Serotonin transporter polymorphism and stress effects on gut microbiota at various time points in pregnancy
Metadata[+] Show full item record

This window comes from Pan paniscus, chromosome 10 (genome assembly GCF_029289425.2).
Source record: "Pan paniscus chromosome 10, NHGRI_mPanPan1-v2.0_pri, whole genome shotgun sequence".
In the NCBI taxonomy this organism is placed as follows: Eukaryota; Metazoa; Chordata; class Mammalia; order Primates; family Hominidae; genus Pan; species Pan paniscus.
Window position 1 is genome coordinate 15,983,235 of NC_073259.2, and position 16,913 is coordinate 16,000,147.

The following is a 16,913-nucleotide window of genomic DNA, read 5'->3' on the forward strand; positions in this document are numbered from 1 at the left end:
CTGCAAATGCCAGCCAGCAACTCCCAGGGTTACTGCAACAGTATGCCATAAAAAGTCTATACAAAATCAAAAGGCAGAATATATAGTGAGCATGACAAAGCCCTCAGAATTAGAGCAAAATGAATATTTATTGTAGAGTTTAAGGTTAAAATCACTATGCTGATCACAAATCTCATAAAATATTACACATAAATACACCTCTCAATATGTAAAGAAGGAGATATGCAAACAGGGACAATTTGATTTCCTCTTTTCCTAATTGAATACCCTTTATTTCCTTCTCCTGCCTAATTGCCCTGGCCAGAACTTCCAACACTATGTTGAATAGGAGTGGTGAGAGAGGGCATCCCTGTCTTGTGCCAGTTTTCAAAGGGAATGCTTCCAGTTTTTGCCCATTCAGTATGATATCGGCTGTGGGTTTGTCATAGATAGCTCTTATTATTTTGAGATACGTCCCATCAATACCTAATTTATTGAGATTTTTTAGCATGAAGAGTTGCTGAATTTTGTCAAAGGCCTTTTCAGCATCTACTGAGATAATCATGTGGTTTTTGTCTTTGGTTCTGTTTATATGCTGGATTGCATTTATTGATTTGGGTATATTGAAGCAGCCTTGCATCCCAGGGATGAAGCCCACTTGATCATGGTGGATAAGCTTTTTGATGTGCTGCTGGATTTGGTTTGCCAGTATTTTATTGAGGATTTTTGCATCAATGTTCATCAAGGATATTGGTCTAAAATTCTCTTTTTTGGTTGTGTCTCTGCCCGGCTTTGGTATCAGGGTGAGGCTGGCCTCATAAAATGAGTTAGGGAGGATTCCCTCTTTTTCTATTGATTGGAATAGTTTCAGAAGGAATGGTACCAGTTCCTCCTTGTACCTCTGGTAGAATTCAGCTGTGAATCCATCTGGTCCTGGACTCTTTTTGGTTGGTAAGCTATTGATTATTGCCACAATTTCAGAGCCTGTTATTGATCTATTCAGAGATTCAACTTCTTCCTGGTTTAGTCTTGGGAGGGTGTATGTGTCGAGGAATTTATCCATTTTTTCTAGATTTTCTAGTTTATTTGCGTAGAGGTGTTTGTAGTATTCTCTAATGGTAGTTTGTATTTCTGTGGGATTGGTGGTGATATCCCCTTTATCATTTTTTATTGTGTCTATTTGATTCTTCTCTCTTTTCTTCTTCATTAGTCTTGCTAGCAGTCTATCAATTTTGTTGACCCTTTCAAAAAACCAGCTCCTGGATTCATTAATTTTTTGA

Prenatal stress (stress experienced by the mother while pregnant) has been shown to greatly affect the health of a child. Still, not all offspring who experience prenatal stress will suffer poor outcomes. Maternal genetics and the timing of adverse events have been shown to interact to affect the likelihood that a child will be affected by prenatal stress. However, the mechanisms behind this interaction are not fully understood. One potential mechanism is the maternal gut microbiome (the community of bacteria residing in the mother's gut). The current study used a mouse model of genetic stress susceptibility, combined with a daily restraint stress during pregnancy to examine alterations in the maternal gut microbiome due to an interaction between genes and stress. While pregnancy was found to alter the microbiome differently at various time-points in pregnancy, there was no significant interaction between genes and stress. However, as the sample size was quite small and there were trending results, we believe there is good evidence to continue exploration of the effects of stress and genetics on the maternal microbiome.